• Providing for, or assisting with, the administration of needed medicine like insulin so that a student with diabetes can take part in an after-school gymnastics club.

Must School Districts Change Essential Elements of an Athletic Activity to Meet these Obligations?

No. The requirement to provide an equal opportunity does NOT mean:

  • Changing essential elements that affect the fundamental nature of the game;
  • Giving a student with a disability an unfair advantage over other competitors;
  • Changing the nature of selective teams – students with disabilities have to compete with everyone else and legitimately earn their place on the team; or
  • Compromising student safety.

The Guidance also notes that a school district need not provide a modification, aid, or service if doing so would put an undue burden on its program.  In most cases, however, we believe that providing reasonable modifications and necessary aids and services should not be unduly burdensome.

Does the Guidance Require School Districts to Create Separate, Parallel Extracurricular Athletic Programs for Students with Disabilities?

No.  Where students with disabilities cannot be included in existing extracurricular athletic activities, even with reasonable modifications and necessary aids and services, the Guidance urges–but does not require–that school districts create additional opportunities for students with disabilities to participate in separate or different extracurricular athletic activities.

The Department’s Office of Special Education and Rehabilitative Services issued a guidance document that, among other things, includes suggestions on ways to increase opportunities for children with disabilities to participate in physical education and athletic activities.  That guidance, “Creating Equal Opportunities for Children and Youth with Disabilities to Participate in Physical Education and Extracurricular Athletics,” August 2011, is available at http://www2.ed.gov/policy/speced/guid/idea/equal-pe.pdf.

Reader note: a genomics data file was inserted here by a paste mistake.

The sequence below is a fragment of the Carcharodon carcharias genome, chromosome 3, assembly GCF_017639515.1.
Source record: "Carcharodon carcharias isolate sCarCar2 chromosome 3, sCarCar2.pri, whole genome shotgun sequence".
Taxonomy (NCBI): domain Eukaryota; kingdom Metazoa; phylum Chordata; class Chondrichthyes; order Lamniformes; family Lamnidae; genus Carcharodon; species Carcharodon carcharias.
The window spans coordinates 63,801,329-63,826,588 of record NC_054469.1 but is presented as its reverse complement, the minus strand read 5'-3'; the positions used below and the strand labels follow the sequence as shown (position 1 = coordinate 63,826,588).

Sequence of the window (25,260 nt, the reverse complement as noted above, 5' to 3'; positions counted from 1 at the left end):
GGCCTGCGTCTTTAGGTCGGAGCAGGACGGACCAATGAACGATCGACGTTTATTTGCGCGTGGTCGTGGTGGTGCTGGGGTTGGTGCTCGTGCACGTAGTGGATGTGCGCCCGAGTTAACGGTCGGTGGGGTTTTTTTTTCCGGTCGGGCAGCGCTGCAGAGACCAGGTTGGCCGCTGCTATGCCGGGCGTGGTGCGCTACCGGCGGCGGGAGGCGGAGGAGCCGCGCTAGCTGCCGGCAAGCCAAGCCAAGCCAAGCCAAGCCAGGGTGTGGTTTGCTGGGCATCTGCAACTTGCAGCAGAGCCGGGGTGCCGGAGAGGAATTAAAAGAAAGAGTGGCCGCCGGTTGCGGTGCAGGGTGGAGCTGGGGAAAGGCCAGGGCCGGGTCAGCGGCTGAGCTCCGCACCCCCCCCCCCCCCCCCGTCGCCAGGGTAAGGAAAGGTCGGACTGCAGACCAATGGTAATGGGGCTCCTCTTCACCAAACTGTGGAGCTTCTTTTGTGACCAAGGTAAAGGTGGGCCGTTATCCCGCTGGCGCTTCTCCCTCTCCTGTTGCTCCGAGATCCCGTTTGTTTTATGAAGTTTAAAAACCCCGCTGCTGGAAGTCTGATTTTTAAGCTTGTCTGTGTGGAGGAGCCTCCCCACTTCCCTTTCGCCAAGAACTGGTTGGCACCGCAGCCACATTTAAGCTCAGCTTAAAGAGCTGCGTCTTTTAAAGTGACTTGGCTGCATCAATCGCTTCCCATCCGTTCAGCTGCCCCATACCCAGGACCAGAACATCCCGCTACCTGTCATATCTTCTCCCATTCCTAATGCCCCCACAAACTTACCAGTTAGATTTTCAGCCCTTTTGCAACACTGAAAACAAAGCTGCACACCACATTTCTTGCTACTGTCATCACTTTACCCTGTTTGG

How can I get help from OCR?

OCR offers technical assistance to help schools achieve voluntary compliance with the civil rights laws it enforces and works with schools to develop approaches to preventing and addressing discrimination.  A school should contact the OCR enforcement office serving its jurisdiction for technical assistance.  For contact information, please visit ED’s website at http://wdcrobcolp01.ed.gov/CFAPPS/OCR/contactus.cfm.

A complaint of discrimination may be filed by anyone who believes that a school that receives Federal financial assistance has discriminated against someone on the basis of race, color, national origin, sex, disability, or age.  The person or organization filing the complaint need not be a victim of the alleged discrimination, but may complain on behalf of another person or group.  For information on how to file a complaint with OCR, visit http://www.ed.gov/ocr/complaintintro.html or contact OCR’s customer service team at 1-800-421-3481 (TDD 1-800-877-8339).


 
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Last Modified: 07/23/2013